A research team designs the new Microbiome Search Engine 2


To help streamline the process of correlating newly developed microbiomes with existing datasets, a research team introduced Microbiome Search Engine 2 (MSE 2), a microbiome database platform for searching query microbiomes compared to existing microbiome datasets based on their similarity in taxonomic structure or functional profile. The authors note key improvements such as database expansion, data compatibility, a search engine core, and user interface.

The new tool allows users to search the microbiome space via functional similarity, greatly expanding the scope of search-based exploration of microbiome big data.

While metagenomic datasets from diverse environments grow rapidly, the ability to access and reuse the data is not an easy process. In order to quickly and informatively correlate new microbiomes with existing ones, researchers developed MSE 2.

The researcher’s new approach to processing and integrating big data is published in mSystems​, a journal of the American Society for Microbiology.


Co-first author Jing Gongchao, Single-Cell Center, CAS Key Laboratory of Biofuels, Qingdao Institute of BioEnergy and Bioprocess Technology (QIBEBT), Chinese Academy of Sciences (CAS), told NutraIngredients-USA that the development of MSE 2 is a long-term, persistent effort that never ends.

“We first collected all the microbiome data from the public database, rearranged it using metadata, and selected samples with relatively high sequencing quality to form a database. Then we combined with a series of microbiome analysis and comparison algorithms developed by our research group to develop the database,”Gongchao explained, adding that the development of MSE 2 is a long-term and ongoing project given the high volume of microbiome data.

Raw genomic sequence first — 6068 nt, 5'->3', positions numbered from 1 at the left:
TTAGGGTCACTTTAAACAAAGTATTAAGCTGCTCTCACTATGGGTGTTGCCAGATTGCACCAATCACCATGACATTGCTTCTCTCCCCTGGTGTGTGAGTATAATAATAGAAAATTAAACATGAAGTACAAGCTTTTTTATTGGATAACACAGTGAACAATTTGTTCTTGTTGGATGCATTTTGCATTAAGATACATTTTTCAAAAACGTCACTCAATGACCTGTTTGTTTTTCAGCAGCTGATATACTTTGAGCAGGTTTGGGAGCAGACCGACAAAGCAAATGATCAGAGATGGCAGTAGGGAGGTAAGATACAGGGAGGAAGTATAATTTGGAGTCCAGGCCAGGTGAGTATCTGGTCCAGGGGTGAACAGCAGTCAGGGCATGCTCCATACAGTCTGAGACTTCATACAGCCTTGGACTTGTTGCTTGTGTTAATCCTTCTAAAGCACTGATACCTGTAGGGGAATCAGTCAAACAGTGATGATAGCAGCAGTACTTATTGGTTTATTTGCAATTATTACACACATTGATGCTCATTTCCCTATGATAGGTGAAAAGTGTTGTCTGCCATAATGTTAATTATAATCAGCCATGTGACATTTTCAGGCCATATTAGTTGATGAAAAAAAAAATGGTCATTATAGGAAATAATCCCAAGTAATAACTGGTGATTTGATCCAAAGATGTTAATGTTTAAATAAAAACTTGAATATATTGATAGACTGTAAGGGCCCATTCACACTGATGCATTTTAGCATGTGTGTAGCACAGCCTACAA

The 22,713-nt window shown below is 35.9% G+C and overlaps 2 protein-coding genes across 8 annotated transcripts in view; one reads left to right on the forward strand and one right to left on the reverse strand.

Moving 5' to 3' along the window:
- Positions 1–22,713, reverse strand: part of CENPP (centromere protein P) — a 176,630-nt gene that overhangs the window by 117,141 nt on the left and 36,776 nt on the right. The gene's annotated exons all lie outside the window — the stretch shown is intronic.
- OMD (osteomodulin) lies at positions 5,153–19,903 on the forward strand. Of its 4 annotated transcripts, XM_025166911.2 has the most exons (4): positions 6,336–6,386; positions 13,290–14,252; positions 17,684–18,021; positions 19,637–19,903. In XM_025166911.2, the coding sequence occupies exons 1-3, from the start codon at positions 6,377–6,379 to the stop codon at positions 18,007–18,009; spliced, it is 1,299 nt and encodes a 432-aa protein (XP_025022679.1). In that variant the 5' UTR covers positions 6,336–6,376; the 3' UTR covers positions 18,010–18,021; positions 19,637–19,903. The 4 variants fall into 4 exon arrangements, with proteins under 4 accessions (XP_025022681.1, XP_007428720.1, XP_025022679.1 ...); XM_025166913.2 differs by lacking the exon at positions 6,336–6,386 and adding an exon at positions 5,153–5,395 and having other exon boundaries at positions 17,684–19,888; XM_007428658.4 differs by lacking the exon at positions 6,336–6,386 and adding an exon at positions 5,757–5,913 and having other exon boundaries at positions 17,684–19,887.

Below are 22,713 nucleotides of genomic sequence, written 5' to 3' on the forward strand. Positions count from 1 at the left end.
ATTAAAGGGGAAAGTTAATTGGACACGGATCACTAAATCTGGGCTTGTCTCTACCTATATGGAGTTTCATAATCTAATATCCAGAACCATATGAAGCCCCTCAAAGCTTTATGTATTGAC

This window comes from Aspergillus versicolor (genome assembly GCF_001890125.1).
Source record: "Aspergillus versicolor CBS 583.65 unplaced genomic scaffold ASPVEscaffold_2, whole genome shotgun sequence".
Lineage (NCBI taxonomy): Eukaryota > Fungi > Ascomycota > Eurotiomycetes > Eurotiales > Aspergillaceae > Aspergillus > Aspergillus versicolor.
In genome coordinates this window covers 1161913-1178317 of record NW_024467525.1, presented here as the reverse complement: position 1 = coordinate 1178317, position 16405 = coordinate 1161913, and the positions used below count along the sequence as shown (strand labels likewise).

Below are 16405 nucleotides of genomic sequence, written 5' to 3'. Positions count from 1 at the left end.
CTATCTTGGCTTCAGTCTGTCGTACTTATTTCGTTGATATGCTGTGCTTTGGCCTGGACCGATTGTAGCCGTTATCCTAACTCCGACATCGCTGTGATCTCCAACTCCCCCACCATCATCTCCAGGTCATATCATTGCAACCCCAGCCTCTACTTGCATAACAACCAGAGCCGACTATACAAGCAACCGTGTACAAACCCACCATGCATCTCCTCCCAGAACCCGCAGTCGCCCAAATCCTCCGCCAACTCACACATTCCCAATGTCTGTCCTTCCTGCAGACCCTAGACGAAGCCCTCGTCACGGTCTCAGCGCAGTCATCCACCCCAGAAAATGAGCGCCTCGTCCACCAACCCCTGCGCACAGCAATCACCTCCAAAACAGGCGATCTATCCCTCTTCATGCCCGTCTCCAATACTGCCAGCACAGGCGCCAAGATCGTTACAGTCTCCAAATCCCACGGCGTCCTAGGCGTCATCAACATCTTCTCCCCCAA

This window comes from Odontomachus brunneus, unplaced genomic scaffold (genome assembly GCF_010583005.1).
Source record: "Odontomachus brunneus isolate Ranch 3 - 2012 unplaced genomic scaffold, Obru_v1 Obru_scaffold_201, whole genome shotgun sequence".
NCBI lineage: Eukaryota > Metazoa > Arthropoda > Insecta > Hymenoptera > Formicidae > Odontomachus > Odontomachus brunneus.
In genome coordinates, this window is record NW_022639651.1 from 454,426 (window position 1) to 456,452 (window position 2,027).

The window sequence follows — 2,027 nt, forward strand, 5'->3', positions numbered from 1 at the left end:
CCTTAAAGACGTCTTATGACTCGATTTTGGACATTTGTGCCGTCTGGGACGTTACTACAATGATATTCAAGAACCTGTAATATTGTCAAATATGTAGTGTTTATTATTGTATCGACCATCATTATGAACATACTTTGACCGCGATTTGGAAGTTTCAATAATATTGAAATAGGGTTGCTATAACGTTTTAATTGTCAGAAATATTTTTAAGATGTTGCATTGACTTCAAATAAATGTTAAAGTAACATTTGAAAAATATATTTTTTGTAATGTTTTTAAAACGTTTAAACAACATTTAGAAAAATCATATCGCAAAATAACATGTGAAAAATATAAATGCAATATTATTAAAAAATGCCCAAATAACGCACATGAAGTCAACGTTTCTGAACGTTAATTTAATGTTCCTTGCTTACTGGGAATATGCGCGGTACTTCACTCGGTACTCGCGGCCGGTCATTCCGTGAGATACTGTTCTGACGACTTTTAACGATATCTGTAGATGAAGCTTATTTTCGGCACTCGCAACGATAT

“Over the past decade, we have passionately collected published microbiome data – it records the types of microbe species and the types of microbial communities that have ever lived on our planet. Collecting and storing them in an actionable database, MSE 2 enables these invisible but essential creatures on Earth to be “remembered” by future generations, and the scientists who first discovered them to be recognized”,said co-first author Liu Lu, also of the Single-Cell Center.

Zoom out

“MSE 2 consists of (i) a well-organized and regularly updated microbiome database that currently contains over 250,000 metagenomic shotgun samples and 16S rRNA gene amplicons associated with unified collected metadata from 798 studies, (ii) an improved search engine that allows fast and fast searches (the report, released in January, noted.

Gongchao said the development of the microbiome data analysis process started in 2010. Then “In 2016, we released the first version of MSE, which only covered less than 100,000 samples. Today, we have a data capacity of 260,000 samples after the last 10 years. future, we will continue to update and release more new versions.

game changer

Understanding the complexity of the gut microbiome remains a major challenge for researchers. With a composition unique to each individual that also changes over time, scientists hope to unravel the mysteries behind the complex interactions that take place inside the gut.

Hoping this new tool will help pave the way, Gongchao told us he believes MSE 2 is a game-changer for researchers and the microbiome space.

“With the advent of MSE 2, the microbiome/research world will change in terms of breadth and depth of data. It offers researchers a whole new overview of global microbiome mining, and it enables also to consider the past data and know the future development.


The Microbiome Database, including microbiome taxonomy, function and metadata, can be downloaded via mse.ac.cn​. The kernel search engine software is at github.com/qibebt-bioinfo/meta-storms​for stand-alone use with user-defined microbiome databases.

Source: mSystems

2021 Jan, 6(1)e00943-20; DO I: 10.1128/mSystems.00943-20

“Microbiome Search Engine 2: A Platform for Taxonomic and Functional Search of Global Microbiomes at the Whole Microbiome Level”

Authors: J. Gongchao et al.

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